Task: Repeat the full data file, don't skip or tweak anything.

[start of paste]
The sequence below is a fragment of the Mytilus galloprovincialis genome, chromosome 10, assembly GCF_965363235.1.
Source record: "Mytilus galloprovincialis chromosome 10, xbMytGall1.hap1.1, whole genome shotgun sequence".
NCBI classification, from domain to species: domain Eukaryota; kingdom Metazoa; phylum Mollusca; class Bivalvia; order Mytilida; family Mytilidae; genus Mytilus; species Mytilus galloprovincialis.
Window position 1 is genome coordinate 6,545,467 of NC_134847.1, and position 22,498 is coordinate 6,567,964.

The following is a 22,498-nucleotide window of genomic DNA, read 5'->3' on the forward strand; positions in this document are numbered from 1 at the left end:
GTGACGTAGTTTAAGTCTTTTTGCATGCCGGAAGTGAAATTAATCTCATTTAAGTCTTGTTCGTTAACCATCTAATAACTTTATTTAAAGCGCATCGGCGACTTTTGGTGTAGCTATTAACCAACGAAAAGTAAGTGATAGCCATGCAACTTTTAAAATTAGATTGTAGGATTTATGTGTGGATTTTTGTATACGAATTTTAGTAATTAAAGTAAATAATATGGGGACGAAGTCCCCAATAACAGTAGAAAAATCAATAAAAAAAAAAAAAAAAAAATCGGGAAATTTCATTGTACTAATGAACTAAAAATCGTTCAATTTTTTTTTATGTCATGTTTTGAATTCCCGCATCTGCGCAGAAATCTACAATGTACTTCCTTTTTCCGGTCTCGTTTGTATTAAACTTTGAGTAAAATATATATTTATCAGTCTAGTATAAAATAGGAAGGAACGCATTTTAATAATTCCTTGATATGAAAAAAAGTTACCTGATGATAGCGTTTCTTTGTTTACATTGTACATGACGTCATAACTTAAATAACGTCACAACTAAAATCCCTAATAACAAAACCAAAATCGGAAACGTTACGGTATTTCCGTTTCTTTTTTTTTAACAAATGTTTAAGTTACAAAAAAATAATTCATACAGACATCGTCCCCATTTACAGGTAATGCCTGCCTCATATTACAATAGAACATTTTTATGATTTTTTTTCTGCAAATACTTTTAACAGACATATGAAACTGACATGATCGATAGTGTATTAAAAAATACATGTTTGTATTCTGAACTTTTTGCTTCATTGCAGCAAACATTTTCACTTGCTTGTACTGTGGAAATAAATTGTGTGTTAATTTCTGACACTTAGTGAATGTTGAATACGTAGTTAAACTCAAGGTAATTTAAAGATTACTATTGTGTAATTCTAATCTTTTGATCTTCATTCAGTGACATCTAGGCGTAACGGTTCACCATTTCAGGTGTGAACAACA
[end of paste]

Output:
The sequence below is a fragment of the Mytilus galloprovincialis genome, chromosome 10, assembly GCF_965363235.1.
Source record: "Mytilus galloprovincialis chromosome 10, xbMytGall1.hap1.1, whole genome shotgun sequence".
NCBI classification, from domain to species: domain Eukaryota; kingdom Metazoa; phylum Mollusca; class Bivalvia; order Mytilida; family Mytilidae; genus Mytilus; species Mytilus galloprovincialis.
Window position 1 is genome coordinate 6,545,467 of NC_134847.1, and position 22,498 is coordinate 6,567,964.

The following is a 22,498-nucleotide window of genomic DNA, read 5'->3' on the forward strand; positions in this document are numbered from 1 at the left end:
GTGACGTAGTTTAAGTCTTTTTGCATGCCGGAAGTGAAATTAATCTCATTTAAGTCTTGTTCGTTAACCATCTAATAACTTTATTTAAAGCGCATCGGCGACTTTTGGTGTAGCTATTAACCAACGAAAAGTAAGTGATAGCCATGCAACTTTTAAAATTAGATTGTAGGATTTATGTGTGGATTTTTGTATACGAATTTTAGTAATTAAAGTAAATAATATGGGGACGAAGTCCCCAATAACAGTAGAAAAATCAATAAAAAAAAAAAAAAAAAAATCGGGAAATTTCATTGTACTAATGAACTAAAAATCGTTCAATTTTTTTTTATGTCATGTTTTGAATTCCCGCATCTGCGCAGAAATCTACAATGTACTTCCTTTTTCCGGTCTCGTTTGTATTAAACTTTGAGTAAAATATATATTTATCAGTCTAGTATAAAATAGGAAGGAACGCATTTTAATAATTCCTTGATATGAAAAAAAGTTACCTGATGATAGCGTTTCTTTGTTTACATTGTACATGACGTCATAACTTAAATAACGTCACAACTAAAATCCCTAATAACAAAACCAAAATCGGAAACGTTACGGTATTTCCGTTTCTTTTTTTTTAACAAATGTTTAAGTTACAAAAAAATAATTCATACAGACATCGTCCCCATTTACAGGTAATGCCTGCCTCATATTACAATAGAACATTTTTATGATTTTTTTTCTGCAAATACTTTTAACAGACATATGAAACTGACATGATCGATAGTGTATTAAAAAATACATGTTTGTATTCTGAACTTTTTGCTTCATTGCAGCAAACATTTTCACTTGCTTGTACTGTGGAAATAAATTGTGTGTTAATTTCTGACACTTAGTGAATGTTGAATACGTAGTTAAACTCAAGGTAATTTAAAGATTACTATTGTGTAATTCTAATCTTTTGATCTTCATTCAGTGACATCTAGGCGTAACGGTTCACCATTTCAGGTGTGAACAACA